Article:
Saturday, January 30, 2016

Writing Update for January

I'm up to my head in intricate astralgic negotiations, summer rain forest season versus a volcanic winter, constant peril, and changing relationship dynamics. It's been a busy writing month. Sometimes I have to sit back and be still for a long time in order to digest the mad whirl going on in my imagination. It's heady. (lol) And while I'm trying to take it slow and in careful stages, I catch myself tripping ahead sometimes.

January has been a month of hard decision making. What to write, what to cut, what to change, what to insert, and what to rewrite. Oh, the rewrites! I groan as I realize I need to do it, I fight it, but I know that I'll always like the end result better than the original.

Save for a couple of these rewrites and one insertion, I've finished the first third of the book. The first third can be so exciting to set up the world for the reader, but also the most trying. It's all that introduction, first attempts and failures to be reckoned with. In a publishing time of slim mini-skirts, I'm attending the party in full 1700's ballroom regalia and I'll tell you what, it can be tricky navigating those narrow doorways in a crinoline. I trimmed back quite a bit this month and now find myself wondering if I've left too many holes and gaps. Parts of the story seemed skimmed over rather than fleshed out and it leaves me feeling wanting.

I'm writing an epic, I'm writing an epic ... (I have to constantly remind myself.) When I visit the library each week and glance through books I smile at the other epics on the shelves. They're my friends. They say it's possible and everything doesn't have to be in mini-skirt fashion. It's all about recognizing your genre and sticking to it.

I never used to suffer from so much hesitation and self-doubt until I became serious about publishing. Granted, I'm grateful for the research and feedback I gained, but I also gained a fear that never leaves my shoulder. It's easy enough to say, "Chuck it," to that fear, but once it's taken root you can't kill it. Fear that every choice I make is wrong. That despite how much I may like something I've written it will never be accepted by anyone else. I'm sure you know what I mean. If your reading this post, you're probably deep in the publishing waters and going through the same thing.

So I've labored with the fear on my shoulder, the ideas bursting in my head, and my emotions see-sawing between elation and dejection as I write and rewrite. Topping it off is a growing sense of isolation. To dive deeply into writing is to set yourself apart from others, and in my case, with the writing community. I pop up to the surface once in awhile to say hello or answer an email, but the overall sensation is that of sitting on a rock in the middle of the ocean while the party boats go by with their fanfare and camaraderie.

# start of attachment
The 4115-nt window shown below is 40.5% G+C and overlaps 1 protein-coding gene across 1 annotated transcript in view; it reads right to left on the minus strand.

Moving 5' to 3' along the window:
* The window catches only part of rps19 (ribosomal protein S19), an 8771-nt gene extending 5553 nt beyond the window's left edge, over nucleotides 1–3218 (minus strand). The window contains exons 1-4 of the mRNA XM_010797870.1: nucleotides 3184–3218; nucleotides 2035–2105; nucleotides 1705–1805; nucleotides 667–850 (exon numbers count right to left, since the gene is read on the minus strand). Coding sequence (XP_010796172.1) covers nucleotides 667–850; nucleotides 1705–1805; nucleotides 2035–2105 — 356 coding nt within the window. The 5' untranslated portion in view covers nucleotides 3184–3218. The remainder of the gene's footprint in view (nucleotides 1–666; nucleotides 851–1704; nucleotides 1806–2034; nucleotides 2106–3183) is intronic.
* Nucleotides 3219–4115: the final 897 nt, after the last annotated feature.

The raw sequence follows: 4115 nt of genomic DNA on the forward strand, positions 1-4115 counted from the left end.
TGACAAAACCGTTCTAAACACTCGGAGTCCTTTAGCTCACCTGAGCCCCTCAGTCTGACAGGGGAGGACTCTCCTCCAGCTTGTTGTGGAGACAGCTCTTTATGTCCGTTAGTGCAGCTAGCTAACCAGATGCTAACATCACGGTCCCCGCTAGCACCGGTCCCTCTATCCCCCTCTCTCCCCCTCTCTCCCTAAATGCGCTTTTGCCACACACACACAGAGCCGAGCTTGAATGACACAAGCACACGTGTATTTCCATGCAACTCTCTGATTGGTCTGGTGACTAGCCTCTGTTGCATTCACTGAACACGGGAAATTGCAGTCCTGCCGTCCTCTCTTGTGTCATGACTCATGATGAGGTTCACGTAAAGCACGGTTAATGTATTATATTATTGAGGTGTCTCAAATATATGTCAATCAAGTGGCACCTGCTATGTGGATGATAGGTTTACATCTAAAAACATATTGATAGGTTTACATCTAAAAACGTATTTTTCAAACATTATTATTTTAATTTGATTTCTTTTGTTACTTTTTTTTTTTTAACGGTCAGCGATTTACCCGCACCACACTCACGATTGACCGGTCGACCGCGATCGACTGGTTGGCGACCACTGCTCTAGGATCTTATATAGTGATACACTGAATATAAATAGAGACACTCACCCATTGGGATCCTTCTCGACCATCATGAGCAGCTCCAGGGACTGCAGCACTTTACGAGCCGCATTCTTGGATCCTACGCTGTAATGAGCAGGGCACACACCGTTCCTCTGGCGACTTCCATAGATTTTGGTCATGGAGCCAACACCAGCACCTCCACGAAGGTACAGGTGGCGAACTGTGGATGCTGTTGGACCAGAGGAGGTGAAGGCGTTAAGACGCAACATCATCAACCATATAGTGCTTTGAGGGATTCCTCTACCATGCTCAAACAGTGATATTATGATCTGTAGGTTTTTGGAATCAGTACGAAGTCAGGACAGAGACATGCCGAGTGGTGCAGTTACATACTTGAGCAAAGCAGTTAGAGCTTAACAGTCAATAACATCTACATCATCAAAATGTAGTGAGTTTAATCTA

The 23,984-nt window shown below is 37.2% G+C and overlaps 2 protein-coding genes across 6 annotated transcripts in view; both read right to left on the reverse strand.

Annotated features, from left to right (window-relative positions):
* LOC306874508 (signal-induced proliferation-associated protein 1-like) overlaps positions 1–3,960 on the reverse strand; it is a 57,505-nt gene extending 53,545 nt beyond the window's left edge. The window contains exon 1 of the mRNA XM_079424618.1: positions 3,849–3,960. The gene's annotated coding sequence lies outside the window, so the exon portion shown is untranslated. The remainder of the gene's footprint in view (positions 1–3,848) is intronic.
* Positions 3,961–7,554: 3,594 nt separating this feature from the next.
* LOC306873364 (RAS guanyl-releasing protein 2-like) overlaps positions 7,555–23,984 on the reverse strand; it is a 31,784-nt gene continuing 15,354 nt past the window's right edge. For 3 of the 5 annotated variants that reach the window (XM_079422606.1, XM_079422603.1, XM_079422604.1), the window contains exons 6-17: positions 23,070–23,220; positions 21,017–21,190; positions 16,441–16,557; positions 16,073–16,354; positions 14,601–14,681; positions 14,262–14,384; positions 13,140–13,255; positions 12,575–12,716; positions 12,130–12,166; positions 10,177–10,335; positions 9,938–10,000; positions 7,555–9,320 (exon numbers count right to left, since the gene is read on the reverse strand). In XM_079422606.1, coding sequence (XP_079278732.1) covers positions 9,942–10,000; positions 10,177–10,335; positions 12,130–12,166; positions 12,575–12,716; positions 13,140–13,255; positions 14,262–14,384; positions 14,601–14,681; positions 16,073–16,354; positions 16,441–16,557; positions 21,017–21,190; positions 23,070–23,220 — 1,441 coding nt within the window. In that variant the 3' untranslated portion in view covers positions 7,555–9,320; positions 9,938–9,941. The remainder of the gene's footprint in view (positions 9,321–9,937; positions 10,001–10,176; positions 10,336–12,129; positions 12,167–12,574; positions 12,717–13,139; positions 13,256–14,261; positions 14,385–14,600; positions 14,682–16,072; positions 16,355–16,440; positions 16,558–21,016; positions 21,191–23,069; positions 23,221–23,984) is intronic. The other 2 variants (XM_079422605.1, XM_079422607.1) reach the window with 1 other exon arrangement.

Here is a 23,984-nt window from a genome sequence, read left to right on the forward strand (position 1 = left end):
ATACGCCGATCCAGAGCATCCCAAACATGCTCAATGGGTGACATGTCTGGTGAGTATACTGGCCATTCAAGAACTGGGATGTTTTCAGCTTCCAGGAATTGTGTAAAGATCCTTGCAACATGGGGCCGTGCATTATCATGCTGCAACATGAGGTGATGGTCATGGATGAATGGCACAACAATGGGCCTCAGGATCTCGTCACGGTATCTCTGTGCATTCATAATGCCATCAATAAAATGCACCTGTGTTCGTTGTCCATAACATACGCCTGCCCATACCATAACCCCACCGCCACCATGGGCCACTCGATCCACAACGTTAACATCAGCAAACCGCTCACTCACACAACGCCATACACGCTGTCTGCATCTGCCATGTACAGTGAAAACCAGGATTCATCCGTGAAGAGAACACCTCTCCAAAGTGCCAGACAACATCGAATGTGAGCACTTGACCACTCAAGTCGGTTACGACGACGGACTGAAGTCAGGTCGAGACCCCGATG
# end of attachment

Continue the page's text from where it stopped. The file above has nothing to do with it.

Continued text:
I have enjoyed my time writing and tend to lose track of the time and place when I'm in the zone. The great struggle to get the words down as they tumble out, to express emotions and places and events as they are in my head, I've loved it. Even as it has stretched me and caused me to lament at times.

I'm about a third of the way through the second book I'm simultaneously working on. That one has taken a back seat the last week since Trefury 2 needed more rewrites. When I get too bogged down or stuck in one world I have the other to jump into. Developments there give me a constant thrill as I work on it. The two main characters are very real and dynamic to me. Their worlds are so abstract and shifting I never get tired of settings. I know I'll feel a deep sense of loss when I reach the point of saying, "This one's done."

Do you ever feel the pull of several stories clamoring from their rough draft files towards you? I do. The more I work on one, the more I understand how they all connect and enhance each other. I thought writing on two books at once would calm the commotion. It did for a little bit, but the other stories are there, jostling for priority and position in the back of my mind, staring out at me from their 3-ring binder covers on my office shelves or their icons on my desktop. It's too much, yet I love it. How I ache to have the time, ability, and energy to write and write and write.

Common sense comes into play: "If you write all the time, Joyce, you will have no life to draw from. You love your life. You love the people in your life. Keep the balance."

So in the end, here I am, another tortured, artistic person striving to feed the creative beast, striving to be better as a writer, yet also trying to be the best and most well-rounded wife, mother, friend, daughter, neighbor that I can be. I wish I didn't tire out. I wish I didn't have to sleep or eat. There's too much I want to do and not enough life-time to do them in. At least the road is never boring or without drive and purpose.